Last September I stopped at an Italian Eiscafé at the Fishermen’s Quarter in Ulm. I was sitting there enjoying my Cherry Amaretto Ice Cream cup (scroll down for recipe) with an excellent view to the „Crooked House“ or in German “Schiefes Haus”. Besides this precarious building, I visited the Ulm Cathedral that has the highest church tower in the world! The original half-timbered house from … Continue reading A Crooked or “Schiefes Haus” in Ulm
An unusual sight indeed, and that in Germany! The mild climate makes it possible that you will see little Parrots/Parakeets sitting on trees in Northern Rhineland. On the Königsallee in Düsseldorf, for example, the “Halsbandsittich” or Rose-Ringed Parakeet (Psittacula krameri) has now become a part of everyday life. The bright green birds can be seen at feeding stations, parks and balconies and sleep on trees in … Continue reading A strange sight, Parakeets make their home in German trees!
Anneliese, a former Chef at Hotel Stadt Mainz in Würzburg has given me over time some of her family recipes, this time the Apfelstrudel, which I like to present today. Whenever in Würzburg I visit my friends, the Schwarzmann girls. The sisters Margarete and Anneliese Schwarzmann and their parents (RIP) have a 100 year history in the hospitality field. They owned the Hotel and Restaurant … Continue reading Anneliese’s scrumptious “Apfelstrudel” or Apple Strudel
In the so-called “Haushaltsschulen”, young, middle-class women were taught household skills, such as cooking, baking, sewing, handicrafts, gardening and cleaning to prepare them to be good housewives and wives. In connection with the women’s movement, around 1900, the first textbooks for home economics were also developed. Initially, however, household training was not viewed as a profession, but rather as a preparation for marriage. But … Continue reading “Haushaltsschule” or Home Economics in 1900’s Germany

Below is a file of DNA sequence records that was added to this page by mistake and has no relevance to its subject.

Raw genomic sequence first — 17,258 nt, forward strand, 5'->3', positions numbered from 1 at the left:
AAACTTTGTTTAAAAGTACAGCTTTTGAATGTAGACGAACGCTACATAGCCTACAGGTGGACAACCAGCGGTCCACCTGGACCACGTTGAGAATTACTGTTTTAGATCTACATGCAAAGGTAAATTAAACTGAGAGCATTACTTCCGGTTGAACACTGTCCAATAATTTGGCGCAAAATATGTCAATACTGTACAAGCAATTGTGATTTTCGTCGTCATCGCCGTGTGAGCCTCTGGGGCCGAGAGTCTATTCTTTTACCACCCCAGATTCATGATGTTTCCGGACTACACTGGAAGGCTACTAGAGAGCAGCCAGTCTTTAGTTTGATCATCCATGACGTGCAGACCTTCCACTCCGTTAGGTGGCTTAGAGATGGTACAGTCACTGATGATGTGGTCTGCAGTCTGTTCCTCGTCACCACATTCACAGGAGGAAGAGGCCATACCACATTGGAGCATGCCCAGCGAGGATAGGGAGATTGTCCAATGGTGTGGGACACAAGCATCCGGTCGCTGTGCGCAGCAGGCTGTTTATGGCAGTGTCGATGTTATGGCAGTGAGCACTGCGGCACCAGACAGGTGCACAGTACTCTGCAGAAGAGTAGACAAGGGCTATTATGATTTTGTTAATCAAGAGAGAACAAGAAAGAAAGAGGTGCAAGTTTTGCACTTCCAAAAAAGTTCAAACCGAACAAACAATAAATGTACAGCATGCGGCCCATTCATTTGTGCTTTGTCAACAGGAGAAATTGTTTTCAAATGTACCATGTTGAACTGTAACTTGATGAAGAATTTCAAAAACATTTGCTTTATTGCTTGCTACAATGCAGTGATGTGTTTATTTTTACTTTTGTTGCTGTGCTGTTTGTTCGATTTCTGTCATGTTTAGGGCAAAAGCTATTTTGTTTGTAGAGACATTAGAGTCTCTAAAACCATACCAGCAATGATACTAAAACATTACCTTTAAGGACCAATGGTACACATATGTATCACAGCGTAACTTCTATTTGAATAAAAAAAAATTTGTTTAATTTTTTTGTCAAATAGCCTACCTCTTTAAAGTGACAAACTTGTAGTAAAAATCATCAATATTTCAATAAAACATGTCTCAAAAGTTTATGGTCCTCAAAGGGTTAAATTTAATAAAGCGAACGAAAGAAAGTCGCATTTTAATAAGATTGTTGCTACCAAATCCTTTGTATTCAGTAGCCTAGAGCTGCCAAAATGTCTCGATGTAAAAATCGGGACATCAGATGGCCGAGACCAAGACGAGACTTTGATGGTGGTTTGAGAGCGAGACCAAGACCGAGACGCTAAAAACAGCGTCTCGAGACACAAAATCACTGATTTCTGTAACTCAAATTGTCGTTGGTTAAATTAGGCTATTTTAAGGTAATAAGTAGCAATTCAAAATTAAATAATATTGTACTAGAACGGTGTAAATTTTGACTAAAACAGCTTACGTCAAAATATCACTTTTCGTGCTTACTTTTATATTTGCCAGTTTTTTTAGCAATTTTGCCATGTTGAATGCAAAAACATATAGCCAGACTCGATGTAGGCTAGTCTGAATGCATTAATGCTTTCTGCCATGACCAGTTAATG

Decorating an “Osterbrunnen” is a German tradition of sprucing up public fountains with garlands and painted eggs for Easter. It began in the early 20th century in the Upper Franconia (Fränkische Schweiz) but also has spread to other regions. The decoration is usually kept from Good Friday until two weeks after Easter The tradition of decorating an Easter fountain is still relatively young. A little … Continue reading “Osterbrunnen”, the decorated Easter Fountains in Franconia
There are many versions of Potato soups, I like the one I ate in Vienna, it had “Steinpilze”, a mushroom that grows in the Forests of Europe. I wanted to re-create this soup once at home. A similar mushroom I could find were the brown Baby Bella mushrooms. Continue reading A Potato Soup I remember eating in Vienna
In a Bauernkalender weather rules, farmer’s rules, farmer’s wisdom, annual rules, daily rules, wisdom rules, animal rules, plant rules, harvesting rules, lost days, name days includes a farmer’s calendar! Experience and knowledge are handed down in the old peasant rules that are part of our cultural history! Generations of farmers and gardeners have gathered an immense amount of knowledge through expert observation of nature, which … Continue reading A German Farmers Almanac or Bauernkalender
The idea of the first Forest Kindergarten or Daycare in the woods comes from Scandinavia. In the mid-1950’s, a Danish woman name Ella Flatau founded the first outdoor Kindergarten. From there it spread quickly in the 1990s. There are now around 2,000 “Waldkindergarten” of this sort in Germany. These are mostly state-approved daycares, and only trained educators work here. The groups have names such as Forest Spirits, Tree Frogs or Ladybugs. Continue reading A Kindergarten in the Forest